Long Distance Friends

When I chose to go out of state for college, I realized I would be pretty far from home – specifically 1,355.6 miles away. I was excited for the adventure of a new city, for finding my niche, and most of all for it not being in 115 degrees Fahrenheit on any given summer day. However, one aspect that I did not fully think through was just how far I would be from my best friend.13327342_10204472701376747_137003542457597024_n Vivian and I went to the same high school in Gilbert, Arizona, and our similar interests and love for Mac Demarco and Ezra Koenig brought us together. The rest is essentially history. Vivian stayed in Arizona after graduating while I moved to the great Pacific Northwest.

My first year away consisted of a lot of facetime calls complaining about my rain-soaked sneakers, texts about current happenings in our lives, and lengthy phone calls discussing details, no matter how small, of our everyday lives. The facetimes, texts, and phone calls made possible by modern technology definitely helped our friendship stay close despite the distance that keeps us apart.

Our friendship is still going strong, but being long-distance BFFs is definitely challenging at times. Those 1,355.6 miles don’t seem to exist while texting, but the IMG_1162birthdays and special occasions that are missed suck, but it does make the ones where we are able to be there for each other that much more special.

It’s now my second, almost third, year in Portland and being so far away from family and friends has not gotten any easier, but it has made my time away from school that much more exciting. (Also who doesn’t need a reason for vacation?)

Do The Math: Get A Tutor

Version 2 By: Anna Sobczyk

Not too long ago, I thought I was good at math. For some reason, it just always clicked with me and because of this, I chose to minor in math. Then I started Calculus III—and nothing was clicking. During the lectures, I stared blankly at whatever new theorem the instructor was scribbling on the board, thinking, “I’ll get it later.” When I clearly wasn’t getting it, my inner narration changed to a constant, “What the hell is going on?”

After the first homework assignment, I realized if I wanted a great grade in the course, I’d need to put effort into it. At first, I was hesitant to try out the free tutoring services offered by PSU. I was embarrassed for needing help—especially in a subject I’ve provided tutoring for in the past

My determination to do well trumped the shame I felt at seeking help. I visited both the Learning Center located on the second floor of the PSU Library, and the Tutoring Table in the third floor atrium of Neuberger Hall. The Learning Center provides free drop-in tutoring for several different subjects. The tutoring table in Neuberger Hall is all about math.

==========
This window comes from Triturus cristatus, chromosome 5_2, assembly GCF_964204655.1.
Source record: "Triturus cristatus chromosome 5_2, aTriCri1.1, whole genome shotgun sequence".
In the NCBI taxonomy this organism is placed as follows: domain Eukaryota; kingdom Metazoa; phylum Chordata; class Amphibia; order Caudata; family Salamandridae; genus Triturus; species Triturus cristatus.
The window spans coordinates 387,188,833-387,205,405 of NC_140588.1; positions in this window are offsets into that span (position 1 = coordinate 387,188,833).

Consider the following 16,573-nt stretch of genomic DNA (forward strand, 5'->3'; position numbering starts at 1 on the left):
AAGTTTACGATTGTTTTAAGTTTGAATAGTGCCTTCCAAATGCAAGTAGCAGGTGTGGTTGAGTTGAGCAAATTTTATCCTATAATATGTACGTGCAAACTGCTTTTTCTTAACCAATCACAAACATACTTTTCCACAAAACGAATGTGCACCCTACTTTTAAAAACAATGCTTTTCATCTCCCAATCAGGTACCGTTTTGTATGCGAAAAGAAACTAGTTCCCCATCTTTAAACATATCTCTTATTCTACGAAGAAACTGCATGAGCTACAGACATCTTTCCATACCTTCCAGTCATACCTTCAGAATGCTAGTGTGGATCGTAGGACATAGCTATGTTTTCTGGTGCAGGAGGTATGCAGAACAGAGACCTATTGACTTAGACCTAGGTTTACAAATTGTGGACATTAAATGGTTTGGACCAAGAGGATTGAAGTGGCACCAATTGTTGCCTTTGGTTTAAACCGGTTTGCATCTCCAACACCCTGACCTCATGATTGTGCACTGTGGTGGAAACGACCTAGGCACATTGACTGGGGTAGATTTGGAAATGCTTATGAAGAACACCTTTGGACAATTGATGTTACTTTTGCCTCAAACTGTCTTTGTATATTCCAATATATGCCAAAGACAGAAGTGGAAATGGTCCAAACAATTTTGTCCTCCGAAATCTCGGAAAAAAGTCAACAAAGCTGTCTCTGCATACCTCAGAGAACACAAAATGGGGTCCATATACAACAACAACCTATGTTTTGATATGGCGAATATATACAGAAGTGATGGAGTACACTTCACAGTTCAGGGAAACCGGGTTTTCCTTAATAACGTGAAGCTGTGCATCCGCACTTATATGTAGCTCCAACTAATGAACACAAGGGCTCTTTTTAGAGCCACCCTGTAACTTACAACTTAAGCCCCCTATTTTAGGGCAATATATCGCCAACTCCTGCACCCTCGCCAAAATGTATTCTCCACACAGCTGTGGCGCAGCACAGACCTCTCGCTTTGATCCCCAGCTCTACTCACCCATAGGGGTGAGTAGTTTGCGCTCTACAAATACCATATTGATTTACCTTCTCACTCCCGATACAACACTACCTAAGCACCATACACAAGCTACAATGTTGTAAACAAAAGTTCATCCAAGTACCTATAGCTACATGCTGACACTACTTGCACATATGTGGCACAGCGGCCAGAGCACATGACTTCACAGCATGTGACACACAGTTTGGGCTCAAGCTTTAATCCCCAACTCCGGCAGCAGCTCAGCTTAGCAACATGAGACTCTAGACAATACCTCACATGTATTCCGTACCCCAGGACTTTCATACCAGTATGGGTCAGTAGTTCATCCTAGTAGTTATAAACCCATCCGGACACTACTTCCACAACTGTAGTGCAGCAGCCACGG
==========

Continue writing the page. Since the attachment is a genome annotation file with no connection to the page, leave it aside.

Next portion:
After I’d put the time in to see a couple different tutors, math began to make sense again. I could sit through the lectures, and despite continuing to leave confused most of the time, I’d think, ‘It’s ok—you won’t fail this class!

Ultimately, Calculus III has taught me more about overcoming my fear of getting help than about infinite series. Below are the links to the resources I turned to and vouch for 100%. After all, it’s because of these tutors I was able to ace my first Calc III exam.

NH Math Tutor Schedule

Learning Center’s tutoring schedule

You Still Have to Vote


by Andrew D. Jankowski

Like most Americans, I’m sure the word election induces visceral reaction, like remembering exactly what and how much you drank last night. Yet . . . did you know there is an election happening on the PSU campus right now?

The Associated Students of Portland State University (ASPSU) is basically the student council of college. The Portland State Vanguard (where I am currently the online & social media editor) has recently written about ASPSU’s functions and how they serve on and off campus students. Even though the president and vice president are running unopposed this year (as, basically, as the senators and Student Fee Committee candidates), your participation still matters.

For example, there are diverse, highly qualified Senator or Student Fee Committee candidates, only some of whom actively participated in the debate process. Maybe some of these candidates are your friends, maybe you have argued with some of these people on the internet, maybe you’ve never heard of any of them before, but the fact of the matter is they play a major role in how your student incidental fees are spent, which in turn affects what kind of programs, resources and clubs PSU can offer.

Whether you’re upset with how Donald Trump & Co. are running the country or not, it’s still important to make your voice heard and engage with everyone else who was on the ballot and won in 2016. Whether you’re an ASPSU cheerleader, a sharp critic of the outgoing/current administration, or are just now tuning into the workings of PSU student government, this kind of civic discourse is important, both for the candidates and you.

(There’s also an election going on in Multnomah County on May 16, and as I’m fortunate enough to live in walking distance of the voter’s office, I’ll probably walk my ballot down this year, weather permitting.)

For more information on ASPSU candidates, their platforms, and what has gone on this year, visit psuvanguard.com and feel free to leave comments on any stories that resonate.

To vote, visit http://elections.aspsu.pdx.edu/ by May 3 and use your ODIN to log in.

Don’t Press Snooze on Summer

By Emma Eberhart

Last summer, I voluntarily chose to give up the ability to press snooze on my alarm, so I could instead spend my mornings in a classroom, and to be honest I would do it again.